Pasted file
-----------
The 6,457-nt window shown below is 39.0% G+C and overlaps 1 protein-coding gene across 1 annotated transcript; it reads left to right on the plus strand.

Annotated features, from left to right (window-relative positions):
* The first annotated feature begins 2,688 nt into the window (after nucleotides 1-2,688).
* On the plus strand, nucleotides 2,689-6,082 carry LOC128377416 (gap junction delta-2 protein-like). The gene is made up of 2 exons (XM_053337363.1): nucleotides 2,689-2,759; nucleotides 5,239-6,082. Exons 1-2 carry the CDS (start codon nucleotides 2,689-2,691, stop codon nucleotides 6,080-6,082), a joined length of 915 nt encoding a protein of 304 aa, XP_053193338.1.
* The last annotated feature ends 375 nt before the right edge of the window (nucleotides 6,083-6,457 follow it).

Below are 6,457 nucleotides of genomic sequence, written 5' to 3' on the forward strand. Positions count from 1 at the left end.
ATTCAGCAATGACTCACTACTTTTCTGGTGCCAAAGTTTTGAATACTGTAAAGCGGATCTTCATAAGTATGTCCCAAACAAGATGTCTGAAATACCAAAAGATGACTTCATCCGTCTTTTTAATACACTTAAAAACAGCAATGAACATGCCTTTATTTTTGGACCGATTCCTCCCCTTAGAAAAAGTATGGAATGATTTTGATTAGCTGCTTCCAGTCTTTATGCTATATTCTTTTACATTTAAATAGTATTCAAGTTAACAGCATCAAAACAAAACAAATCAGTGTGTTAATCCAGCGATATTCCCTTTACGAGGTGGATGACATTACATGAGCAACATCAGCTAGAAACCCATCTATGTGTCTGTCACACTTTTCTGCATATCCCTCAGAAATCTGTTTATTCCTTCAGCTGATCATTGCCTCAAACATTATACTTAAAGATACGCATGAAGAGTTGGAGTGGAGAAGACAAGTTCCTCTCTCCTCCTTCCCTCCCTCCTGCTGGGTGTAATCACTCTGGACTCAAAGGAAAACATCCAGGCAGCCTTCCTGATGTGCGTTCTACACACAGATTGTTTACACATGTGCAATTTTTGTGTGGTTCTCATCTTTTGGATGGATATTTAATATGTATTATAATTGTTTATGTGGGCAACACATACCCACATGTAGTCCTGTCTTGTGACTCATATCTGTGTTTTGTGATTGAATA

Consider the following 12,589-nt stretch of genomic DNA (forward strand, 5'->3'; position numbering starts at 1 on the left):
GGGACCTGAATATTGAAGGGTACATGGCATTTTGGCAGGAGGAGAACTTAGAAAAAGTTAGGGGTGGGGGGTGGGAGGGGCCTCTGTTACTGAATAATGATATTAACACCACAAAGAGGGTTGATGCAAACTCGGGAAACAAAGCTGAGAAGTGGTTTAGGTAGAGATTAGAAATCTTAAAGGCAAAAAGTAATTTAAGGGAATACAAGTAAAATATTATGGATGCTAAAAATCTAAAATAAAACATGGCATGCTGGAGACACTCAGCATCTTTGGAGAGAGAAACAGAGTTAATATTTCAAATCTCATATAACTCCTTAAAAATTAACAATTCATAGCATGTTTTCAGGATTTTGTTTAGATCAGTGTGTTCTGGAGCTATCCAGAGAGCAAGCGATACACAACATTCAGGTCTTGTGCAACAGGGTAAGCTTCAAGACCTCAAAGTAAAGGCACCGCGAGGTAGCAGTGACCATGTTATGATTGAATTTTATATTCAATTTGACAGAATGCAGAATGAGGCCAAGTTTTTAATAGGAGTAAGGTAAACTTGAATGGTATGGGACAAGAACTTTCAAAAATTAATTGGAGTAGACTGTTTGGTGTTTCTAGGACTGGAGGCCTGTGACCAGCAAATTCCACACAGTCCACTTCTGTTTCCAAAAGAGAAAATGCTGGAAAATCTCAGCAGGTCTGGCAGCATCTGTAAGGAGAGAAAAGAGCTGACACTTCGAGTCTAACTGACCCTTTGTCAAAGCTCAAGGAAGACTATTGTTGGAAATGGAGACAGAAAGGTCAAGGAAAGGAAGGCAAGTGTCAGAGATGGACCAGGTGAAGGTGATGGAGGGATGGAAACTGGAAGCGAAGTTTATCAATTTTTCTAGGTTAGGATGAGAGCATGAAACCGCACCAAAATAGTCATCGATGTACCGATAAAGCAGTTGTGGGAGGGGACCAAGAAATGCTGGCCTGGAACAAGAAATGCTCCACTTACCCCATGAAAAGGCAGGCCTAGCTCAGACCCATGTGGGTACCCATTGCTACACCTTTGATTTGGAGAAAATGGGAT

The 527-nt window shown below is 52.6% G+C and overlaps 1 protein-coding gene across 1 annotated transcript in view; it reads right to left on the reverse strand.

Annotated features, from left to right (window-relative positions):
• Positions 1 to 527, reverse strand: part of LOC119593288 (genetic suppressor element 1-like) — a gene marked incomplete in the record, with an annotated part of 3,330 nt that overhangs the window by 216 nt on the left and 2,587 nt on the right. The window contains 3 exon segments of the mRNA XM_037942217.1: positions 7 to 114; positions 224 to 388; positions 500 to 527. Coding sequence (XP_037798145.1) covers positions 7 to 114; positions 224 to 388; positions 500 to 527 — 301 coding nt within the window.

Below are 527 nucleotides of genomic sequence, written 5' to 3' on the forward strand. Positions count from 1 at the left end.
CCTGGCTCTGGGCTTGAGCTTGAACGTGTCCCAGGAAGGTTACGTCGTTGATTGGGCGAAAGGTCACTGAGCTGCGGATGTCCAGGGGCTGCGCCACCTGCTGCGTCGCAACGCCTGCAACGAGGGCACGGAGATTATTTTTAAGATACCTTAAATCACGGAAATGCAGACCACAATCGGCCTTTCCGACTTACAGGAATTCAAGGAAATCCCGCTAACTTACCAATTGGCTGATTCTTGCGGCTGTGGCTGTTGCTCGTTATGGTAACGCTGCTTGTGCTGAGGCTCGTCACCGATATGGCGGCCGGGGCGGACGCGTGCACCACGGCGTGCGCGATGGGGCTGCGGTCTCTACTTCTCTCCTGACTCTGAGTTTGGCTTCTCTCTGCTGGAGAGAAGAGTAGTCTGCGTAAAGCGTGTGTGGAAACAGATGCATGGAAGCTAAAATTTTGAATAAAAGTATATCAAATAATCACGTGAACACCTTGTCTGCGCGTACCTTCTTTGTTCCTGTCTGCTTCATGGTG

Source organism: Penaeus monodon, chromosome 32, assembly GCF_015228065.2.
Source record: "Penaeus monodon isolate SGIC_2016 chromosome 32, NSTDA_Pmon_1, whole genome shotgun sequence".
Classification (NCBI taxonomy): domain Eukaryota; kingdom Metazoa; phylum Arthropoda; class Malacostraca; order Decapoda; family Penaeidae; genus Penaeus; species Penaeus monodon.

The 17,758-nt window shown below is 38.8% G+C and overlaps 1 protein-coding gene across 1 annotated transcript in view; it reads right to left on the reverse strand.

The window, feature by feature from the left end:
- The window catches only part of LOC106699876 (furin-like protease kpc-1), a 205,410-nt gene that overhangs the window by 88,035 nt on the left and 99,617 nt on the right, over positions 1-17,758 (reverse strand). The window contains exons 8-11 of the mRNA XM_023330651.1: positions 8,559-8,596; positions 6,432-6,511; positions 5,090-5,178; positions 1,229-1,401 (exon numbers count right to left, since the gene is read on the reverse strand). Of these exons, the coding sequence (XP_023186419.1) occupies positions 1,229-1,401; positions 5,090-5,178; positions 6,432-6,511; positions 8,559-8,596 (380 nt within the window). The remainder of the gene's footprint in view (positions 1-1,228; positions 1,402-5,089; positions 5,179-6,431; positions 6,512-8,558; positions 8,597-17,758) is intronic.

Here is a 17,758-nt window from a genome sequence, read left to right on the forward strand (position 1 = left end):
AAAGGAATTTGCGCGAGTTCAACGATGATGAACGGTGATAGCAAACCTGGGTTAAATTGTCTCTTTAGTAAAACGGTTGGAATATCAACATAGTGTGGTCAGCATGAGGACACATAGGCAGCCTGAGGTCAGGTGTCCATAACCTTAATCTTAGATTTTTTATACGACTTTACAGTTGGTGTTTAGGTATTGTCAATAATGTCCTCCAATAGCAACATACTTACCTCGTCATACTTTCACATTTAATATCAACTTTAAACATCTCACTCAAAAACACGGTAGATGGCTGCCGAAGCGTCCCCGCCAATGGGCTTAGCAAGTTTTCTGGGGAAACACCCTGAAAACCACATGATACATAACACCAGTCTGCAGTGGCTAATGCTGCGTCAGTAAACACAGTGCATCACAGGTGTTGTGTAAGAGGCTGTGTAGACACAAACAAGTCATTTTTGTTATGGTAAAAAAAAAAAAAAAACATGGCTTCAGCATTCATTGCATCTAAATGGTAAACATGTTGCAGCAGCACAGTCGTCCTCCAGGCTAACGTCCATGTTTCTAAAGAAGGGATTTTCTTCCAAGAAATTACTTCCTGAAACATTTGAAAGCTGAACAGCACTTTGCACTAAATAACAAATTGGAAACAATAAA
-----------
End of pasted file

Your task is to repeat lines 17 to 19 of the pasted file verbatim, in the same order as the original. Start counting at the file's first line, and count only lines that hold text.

Classification (NCBI taxonomy): domain Eukaryota; kingdom Metazoa; phylum Arthropoda; class Malacostraca; order Decapoda; family Penaeidae; genus Penaeus; species Penaeus monodon.

The 17,758-nt window shown below is 38.8% G+C and overlaps 1 protein-coding gene across 1 annotated transcript in view; it reads right to left on the reverse strand.

The window, feature by feature from the left end: